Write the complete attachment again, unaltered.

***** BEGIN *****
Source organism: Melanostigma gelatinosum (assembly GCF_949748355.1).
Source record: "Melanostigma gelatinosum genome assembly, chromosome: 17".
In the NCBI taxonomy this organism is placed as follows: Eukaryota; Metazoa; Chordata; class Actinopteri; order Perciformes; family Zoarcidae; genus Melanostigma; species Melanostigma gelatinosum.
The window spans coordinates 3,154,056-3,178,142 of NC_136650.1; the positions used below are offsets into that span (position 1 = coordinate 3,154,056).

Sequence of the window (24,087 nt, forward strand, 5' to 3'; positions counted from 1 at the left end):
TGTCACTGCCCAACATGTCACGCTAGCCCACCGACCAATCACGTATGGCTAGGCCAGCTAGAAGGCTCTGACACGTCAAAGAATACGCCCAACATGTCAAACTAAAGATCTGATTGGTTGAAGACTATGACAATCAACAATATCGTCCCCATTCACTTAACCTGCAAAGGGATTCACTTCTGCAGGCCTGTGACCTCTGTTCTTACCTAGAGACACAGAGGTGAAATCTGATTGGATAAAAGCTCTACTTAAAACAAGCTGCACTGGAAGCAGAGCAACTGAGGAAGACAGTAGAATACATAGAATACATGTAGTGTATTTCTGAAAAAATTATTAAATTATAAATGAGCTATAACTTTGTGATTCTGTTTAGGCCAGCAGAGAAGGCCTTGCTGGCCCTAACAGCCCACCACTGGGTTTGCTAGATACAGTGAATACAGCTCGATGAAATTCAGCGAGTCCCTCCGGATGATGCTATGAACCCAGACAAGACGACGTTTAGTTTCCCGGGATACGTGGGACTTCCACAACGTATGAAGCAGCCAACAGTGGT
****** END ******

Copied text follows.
Source organism: Melanostigma gelatinosum (assembly GCF_949748355.1).
Source record: "Melanostigma gelatinosum genome assembly, chromosome: 17".
In the NCBI taxonomy this organism is placed as follows: Eukaryota; Metazoa; Chordata; class Actinopteri; order Perciformes; family Zoarcidae; genus Melanostigma; species Melanostigma gelatinosum.
The window spans coordinates 3,154,056-3,178,142 of NC_136650.1; the positions used below are offsets into that span (position 1 = coordinate 3,154,056).

Sequence of the window (24,087 nt, forward strand, 5' to 3'; positions counted from 1 at the left end):
TGTCACTGCCCAACATGTCACGCTAGCCCACCGACCAATCACGTATGGCTAGGCCAGCTAGAAGGCTCTGACACGTCAAAGAATACGCCCAACATGTCAAACTAAAGATCTGATTGGTTGAAGACTATGACAATCAACAATATCGTCCCCATTCACTTAACCTGCAAAGGGATTCACTTCTGCAGGCCTGTGACCTCTGTTCTTACCTAGAGACACAGAGGTGAAATCTGATTGGATAAAAGCTCTACTTAAAACAAGCTGCACTGGAAGCAGAGCAACTGAGGAAGACAGTAGAATACATAGAATACATGTAGTGTATTTCTGAAAAAATTATTAAATTATAAATGAGCTATAACTTTGTGATTCTGTTTAGGCCAGCAGAGAAGGCCTTGCTGGCCCTAACAGCCCACCACTGGGTTTGCTAGATACAGTGAATACAGCTCGATGAAATTCAGCGAGTCCCTCCGGATGATGCTATGAACCCAGACAAGACGACGTTTAGTTTCCCGGGATACGTGGGACTTCCACAACGTATGAAGCAGCCAACAGTGGT